KSTM was founded in 1994 as Math Love and is still known by that name. Currently, about 10 percent of Korean mathematics teachers are members. It has 25 “common interest” subgroups, such as Classroom Observation and Analysis of Lessons, Elementary Mathematics, Development of Curriculum Material, International Studies, Mathematics and Culture, and Journal Editing. Choi participates in two subgroups: Development of Curriculum Material and Classroom Observation. Each meets once a week or has a weekly seminar. From the material they create, they provide professional development to teachers during summer and winter vacation. For the past 14 years, KSTM has held a math festival during the winter break.
In Choi’s view, there are five ways that teachers can grow. The first three are individual efforts, such as (1) taking courses for advanced degrees, (2) attending teacher training workshops and lectures, or (3) reflecting alone on one’s own lessons. But he noticed that individual effort does not help in classroom teaching or improving teacher quality as much as working together with other teachers. This is the motivation behind the creation of the KSTM subgroup Classroom Observation and Analysis of Lessons.
Lesson analysis is not easy to learn. Seven years ago, a format was created to help beginners learn key aspects of successful lesson analysis:
- Understanding the lesson plan.
- Preconference with the teacher, revision of the lesson plan.
- Classroom observation.
- Post-interviews with the teacher and students in the class.
- Analysis of the lesson.
- Feedback given to the teacher.
- Response from the teacher.
- Written summary of the results from the analysis.
After 2010, accompanied by the slogan “Everyone can do lesson analysis,” the format was further simplified.
Choi said that members of the lesson analysis group developed a greater interest in students and deepened their identity as teacher professionals. There was a change in professional view and outlook. This was indicated as sharing beliefs in teaching, from mere observation of classroom
FIGURE 5-1 Changes in teachers’ capacity as professionals.
SOURCE: Rae Young Kim.
teaching to critique and analysis, within a culture of collegial communities and group research, focusing more on students and learning, as illustrated in Figure 5-1.
Online Teacher Communities
Rae Young Kim briefly noted four of the many online communities created and managed by teachers.7
- Indischool, the main site for elementary teachers.
- GeoGebra Institute, a subgroup of KSTM for users of GeoGebra, a mathematics and science software.
- Kkulmat, an aid for study at home.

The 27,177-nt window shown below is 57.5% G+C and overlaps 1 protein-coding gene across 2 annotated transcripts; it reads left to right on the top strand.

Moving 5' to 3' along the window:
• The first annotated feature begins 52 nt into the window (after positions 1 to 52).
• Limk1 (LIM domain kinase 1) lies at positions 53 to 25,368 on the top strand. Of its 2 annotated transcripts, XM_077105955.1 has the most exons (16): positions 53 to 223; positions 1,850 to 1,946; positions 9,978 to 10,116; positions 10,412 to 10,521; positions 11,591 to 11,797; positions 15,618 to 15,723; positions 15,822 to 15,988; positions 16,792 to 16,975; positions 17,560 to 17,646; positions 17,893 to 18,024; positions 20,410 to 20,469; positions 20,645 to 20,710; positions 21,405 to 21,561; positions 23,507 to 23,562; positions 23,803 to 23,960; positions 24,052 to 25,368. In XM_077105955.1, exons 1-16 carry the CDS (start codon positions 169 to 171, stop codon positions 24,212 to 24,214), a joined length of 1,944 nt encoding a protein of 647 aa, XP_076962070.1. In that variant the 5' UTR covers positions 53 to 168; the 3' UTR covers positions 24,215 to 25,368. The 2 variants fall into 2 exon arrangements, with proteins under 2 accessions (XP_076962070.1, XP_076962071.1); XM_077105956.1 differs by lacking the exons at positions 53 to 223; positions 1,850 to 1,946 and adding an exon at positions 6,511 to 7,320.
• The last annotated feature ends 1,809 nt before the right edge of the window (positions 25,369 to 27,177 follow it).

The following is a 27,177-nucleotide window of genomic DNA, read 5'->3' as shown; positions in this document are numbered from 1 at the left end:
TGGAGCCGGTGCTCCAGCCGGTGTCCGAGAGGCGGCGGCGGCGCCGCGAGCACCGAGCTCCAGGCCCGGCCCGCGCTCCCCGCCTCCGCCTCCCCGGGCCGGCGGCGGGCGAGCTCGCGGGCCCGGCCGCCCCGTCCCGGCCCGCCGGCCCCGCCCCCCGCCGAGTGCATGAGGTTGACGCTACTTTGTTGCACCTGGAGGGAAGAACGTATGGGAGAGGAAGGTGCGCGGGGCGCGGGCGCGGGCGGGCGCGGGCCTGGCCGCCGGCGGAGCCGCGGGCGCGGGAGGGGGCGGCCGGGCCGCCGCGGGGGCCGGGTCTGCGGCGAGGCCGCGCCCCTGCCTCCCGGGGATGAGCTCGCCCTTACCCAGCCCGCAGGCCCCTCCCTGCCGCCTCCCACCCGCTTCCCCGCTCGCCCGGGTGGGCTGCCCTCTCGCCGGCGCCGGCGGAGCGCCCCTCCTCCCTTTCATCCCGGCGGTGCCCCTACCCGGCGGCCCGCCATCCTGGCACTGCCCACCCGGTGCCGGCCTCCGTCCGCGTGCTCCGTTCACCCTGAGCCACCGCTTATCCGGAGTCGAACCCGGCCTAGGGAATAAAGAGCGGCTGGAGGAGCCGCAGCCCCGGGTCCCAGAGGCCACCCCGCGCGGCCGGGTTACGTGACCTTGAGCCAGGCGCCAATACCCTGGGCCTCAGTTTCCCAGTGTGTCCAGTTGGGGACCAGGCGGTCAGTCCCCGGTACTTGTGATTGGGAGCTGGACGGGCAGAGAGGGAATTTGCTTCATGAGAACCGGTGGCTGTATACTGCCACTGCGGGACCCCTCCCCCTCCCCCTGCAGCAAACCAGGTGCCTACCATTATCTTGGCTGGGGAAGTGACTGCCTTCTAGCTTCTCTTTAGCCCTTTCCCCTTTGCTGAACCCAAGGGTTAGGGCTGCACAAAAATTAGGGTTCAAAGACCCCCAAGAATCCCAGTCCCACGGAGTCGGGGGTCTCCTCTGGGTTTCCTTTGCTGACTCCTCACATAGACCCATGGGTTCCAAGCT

- A Group of Teachers for Gifted Students.
Lastly, she summarized policy- and teacher-initiated collaboration (see Figure 5-2). Korean teachers have a strong desire to learn and improve their teaching, content knowledge, pedagogical content knowledge, and instructional capacity. She thinks that is why they participate in many activities on- and offline. They collaborate with each other within and outside their schools. They have established communities by themselves and facilitate these communities. These are bottom-up movements, although teachers also have a lot of support from the government and their schools.
FIGURE 5-2 Teacher collaboration in Korea.
SOURCE: Rae Young Kim.
Kim ended by thanking the many graduate students who helped her create the presentation.
Research on Teaching Practice
Soo Jin Lee of Montclair State University presented an overview of Korean research on teaching practice. Lee began by noting that there used to be a widespread public perception that good teachers simply need to know a lot. But teaching is not a knowledge base; rather, it is an action, and teacher knowledge is only useful to the extent that it interacts productively with all the different variables in teaching (Ball and Cohen, 1999). Consistent with this observation, few studies have found correlations between teachers’ knowledge and their students’ achievement. This connection is mediated by practice, said Lee, and is a reason to investigate teaching practice.
Together with Gooyeon Kim of Sogang University, Na Young Kwon of Inha University, and Jae Hong Shin of the Korea National University of Education, Lee analyzed articles published between 2010 and 2012 in nine peer-reviewed Korean journals in mathematics education. Of the 150 articles examined, they focused on 40. They identified five emerging themes: (1) teacher questioning, (2) pedagogical tools, (3) pedagogical content knowledge, (4) reflection on teaching, and (5) social norms.
The studies on teacher questioning focused on communication and interaction among students and a teacher in classrooms. In the past, research was often based on the process−product
tradition.8 Recent research examines the types of communication used with questioning, and the virtues of pedagogical tools such as teaching strategies, instructional materials, and technology.